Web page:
Days Payable Oustanding (DPO)

What it is:

Days payable outstanding (DPO) is the ratio of payables to the daily average of cost of sales. The formula for DPO is:

Days Payables Outstanding = Accounts Payable/(Cost of Sales/360)

How it works/Example:

For example, let's assume Company XYZ is a department store. If its cost of goods sold is $10,000,000 this year, and the balance sheet shows $7,000,000 of payables, then we can calculate that Company XYZ's DPO:

DPO this year = $7,000,000/($10,000,000/360) = 252 days

Let's compare this with last year, when Company XYZ had $6,000,000 of cost of goods sold. If the balance sheet showed $4,000,000 of payables, then Company XYZ's DPO last year was:

DPO last year = $4,000,000/($6,000,000/360) = 240 days

The increase in DPO indicates that Company XYZ is taking longer to pay for its suppliers.

Why it Matters:

Accounts payable (A/P) are amounts owed to suppliers and other creditors for goods and services. If Company XYZ orders $1,000,000 in widget parts from its supplier and has 60 days to pay for those parts, it will increase its inventory account by $1,000,000 and increase its accounts payable by $1,000,000. When 60 days has passed and Company XYZ pays the invoice, it will reduce cash by $1,000,000 and reduce its accounts payable by $1,000,000.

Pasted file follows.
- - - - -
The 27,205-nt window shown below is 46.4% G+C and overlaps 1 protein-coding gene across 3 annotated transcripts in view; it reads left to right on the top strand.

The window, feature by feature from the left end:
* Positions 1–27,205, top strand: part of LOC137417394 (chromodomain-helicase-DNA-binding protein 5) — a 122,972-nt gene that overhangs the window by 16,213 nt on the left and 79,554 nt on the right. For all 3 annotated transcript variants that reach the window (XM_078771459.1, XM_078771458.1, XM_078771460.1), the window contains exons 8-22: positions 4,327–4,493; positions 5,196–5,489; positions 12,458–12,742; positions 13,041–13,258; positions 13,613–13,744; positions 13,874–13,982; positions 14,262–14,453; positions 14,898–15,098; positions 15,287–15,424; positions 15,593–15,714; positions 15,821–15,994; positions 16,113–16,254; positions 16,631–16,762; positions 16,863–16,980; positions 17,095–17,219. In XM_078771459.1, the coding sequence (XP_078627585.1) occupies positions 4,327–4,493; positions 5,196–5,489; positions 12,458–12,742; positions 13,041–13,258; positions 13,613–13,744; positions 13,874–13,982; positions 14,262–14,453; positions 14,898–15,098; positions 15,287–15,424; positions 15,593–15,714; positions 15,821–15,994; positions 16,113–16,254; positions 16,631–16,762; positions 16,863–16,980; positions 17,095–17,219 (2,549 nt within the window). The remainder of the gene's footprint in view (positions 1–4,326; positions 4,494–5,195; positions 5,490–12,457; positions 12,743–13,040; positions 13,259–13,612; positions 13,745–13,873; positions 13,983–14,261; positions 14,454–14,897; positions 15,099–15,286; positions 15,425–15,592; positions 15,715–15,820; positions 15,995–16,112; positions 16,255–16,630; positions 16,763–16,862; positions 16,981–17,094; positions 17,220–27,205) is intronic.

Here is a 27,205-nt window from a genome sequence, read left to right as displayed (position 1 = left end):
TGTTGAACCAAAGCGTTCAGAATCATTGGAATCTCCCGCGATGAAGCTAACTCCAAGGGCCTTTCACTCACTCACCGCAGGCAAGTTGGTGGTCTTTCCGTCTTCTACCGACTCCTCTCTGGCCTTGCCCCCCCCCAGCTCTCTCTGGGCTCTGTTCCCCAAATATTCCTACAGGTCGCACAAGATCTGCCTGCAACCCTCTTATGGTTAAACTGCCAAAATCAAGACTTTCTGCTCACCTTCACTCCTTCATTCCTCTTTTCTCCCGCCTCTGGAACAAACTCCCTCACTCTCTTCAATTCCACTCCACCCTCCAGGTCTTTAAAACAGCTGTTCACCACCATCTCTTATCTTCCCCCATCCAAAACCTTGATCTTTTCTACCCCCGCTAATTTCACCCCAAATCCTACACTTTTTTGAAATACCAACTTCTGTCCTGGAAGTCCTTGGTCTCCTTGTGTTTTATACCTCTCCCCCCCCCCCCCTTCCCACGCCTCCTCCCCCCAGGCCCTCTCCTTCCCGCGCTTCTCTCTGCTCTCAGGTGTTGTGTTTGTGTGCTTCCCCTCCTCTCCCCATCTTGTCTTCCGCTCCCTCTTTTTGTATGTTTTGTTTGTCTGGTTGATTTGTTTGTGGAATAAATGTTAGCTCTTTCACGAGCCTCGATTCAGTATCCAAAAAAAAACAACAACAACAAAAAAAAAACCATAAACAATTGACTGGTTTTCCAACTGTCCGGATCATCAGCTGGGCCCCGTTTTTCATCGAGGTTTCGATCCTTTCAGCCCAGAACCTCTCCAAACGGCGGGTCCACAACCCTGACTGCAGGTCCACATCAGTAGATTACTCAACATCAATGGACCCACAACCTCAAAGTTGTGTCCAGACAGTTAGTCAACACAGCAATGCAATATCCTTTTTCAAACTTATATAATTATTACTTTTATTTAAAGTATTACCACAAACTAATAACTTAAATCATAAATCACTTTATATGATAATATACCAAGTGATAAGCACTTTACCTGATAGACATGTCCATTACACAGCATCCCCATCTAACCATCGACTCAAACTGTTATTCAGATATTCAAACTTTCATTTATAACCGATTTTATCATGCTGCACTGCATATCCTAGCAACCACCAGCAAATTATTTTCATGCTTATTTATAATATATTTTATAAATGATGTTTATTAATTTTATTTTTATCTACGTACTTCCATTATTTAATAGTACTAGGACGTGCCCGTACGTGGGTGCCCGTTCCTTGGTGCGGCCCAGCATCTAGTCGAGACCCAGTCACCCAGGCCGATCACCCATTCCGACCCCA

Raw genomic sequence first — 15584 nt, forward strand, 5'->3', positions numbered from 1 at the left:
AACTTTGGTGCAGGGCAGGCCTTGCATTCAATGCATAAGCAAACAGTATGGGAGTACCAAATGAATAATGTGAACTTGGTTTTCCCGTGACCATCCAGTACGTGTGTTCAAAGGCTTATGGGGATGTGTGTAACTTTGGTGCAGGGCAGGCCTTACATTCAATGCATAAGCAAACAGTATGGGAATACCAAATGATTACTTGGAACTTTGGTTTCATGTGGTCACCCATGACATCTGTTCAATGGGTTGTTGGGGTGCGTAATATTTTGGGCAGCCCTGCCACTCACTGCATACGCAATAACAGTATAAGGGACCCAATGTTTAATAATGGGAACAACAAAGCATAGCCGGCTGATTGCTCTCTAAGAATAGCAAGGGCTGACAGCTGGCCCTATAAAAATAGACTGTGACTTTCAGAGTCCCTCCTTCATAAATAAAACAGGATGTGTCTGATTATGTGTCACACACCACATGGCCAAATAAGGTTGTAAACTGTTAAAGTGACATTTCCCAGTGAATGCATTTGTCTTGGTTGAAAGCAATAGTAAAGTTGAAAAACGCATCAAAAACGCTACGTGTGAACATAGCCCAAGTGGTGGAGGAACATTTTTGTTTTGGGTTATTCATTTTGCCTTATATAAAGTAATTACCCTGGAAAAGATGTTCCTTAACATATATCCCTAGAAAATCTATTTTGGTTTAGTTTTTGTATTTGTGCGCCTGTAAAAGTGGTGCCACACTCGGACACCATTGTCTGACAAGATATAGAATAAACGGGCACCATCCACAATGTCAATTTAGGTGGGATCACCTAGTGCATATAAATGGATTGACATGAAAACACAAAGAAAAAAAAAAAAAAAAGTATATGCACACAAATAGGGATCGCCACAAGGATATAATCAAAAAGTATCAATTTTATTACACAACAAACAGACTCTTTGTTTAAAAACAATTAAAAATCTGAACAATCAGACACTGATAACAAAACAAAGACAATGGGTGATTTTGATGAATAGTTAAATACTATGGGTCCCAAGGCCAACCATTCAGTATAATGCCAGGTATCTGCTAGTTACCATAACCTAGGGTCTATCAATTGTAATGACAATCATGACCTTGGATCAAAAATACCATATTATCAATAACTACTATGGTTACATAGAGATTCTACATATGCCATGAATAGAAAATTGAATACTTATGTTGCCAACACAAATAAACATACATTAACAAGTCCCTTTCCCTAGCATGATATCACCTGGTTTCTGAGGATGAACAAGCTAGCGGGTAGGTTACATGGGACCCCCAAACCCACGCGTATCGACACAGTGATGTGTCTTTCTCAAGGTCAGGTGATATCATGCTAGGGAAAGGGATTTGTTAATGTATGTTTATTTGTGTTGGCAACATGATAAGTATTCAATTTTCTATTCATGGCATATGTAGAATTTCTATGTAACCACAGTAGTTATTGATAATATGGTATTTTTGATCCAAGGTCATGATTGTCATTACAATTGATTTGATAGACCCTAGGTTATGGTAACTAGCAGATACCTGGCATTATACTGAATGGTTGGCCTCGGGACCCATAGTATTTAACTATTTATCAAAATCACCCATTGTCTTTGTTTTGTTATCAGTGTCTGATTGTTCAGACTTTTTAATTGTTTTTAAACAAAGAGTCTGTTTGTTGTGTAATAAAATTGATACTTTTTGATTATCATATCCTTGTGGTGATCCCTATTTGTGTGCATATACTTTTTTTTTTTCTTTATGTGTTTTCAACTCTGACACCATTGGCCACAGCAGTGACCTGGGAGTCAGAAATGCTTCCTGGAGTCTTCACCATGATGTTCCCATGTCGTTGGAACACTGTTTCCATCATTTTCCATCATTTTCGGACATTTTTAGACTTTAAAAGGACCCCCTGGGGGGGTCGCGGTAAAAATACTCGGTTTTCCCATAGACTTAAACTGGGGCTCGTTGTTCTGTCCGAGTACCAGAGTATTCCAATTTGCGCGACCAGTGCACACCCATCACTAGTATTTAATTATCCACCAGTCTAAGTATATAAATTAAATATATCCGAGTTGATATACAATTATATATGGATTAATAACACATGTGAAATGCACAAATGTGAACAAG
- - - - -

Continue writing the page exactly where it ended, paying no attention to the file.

A/P is a liability, and as such, it appears on the balance sheet. In particular, A/P is a current liability, meaning that the amount owed is expected to be paid within the next 12 months.

When accounts payable or DPO decrease, this is considered a use of cash, and as such, it reduces the company's working capital (defined as current assets minus current liabilities). When accounts payable or DPO go up, this is considered a source of cash because the company is taking longer to pay its invoices and thus not using cash as quickly.

Accounts payable is an important factor in a company's working capital. If it's too high, the company may soon be struggling to find the cash to pay the bills; if it's too low, the company may be unwisely directing its cash toward paying the bills too soon rather than enjoying the full grace period and investing that cash in the business instead. Changes in the DPO indicate which way this is trending and in turn how well management is retaining cash.

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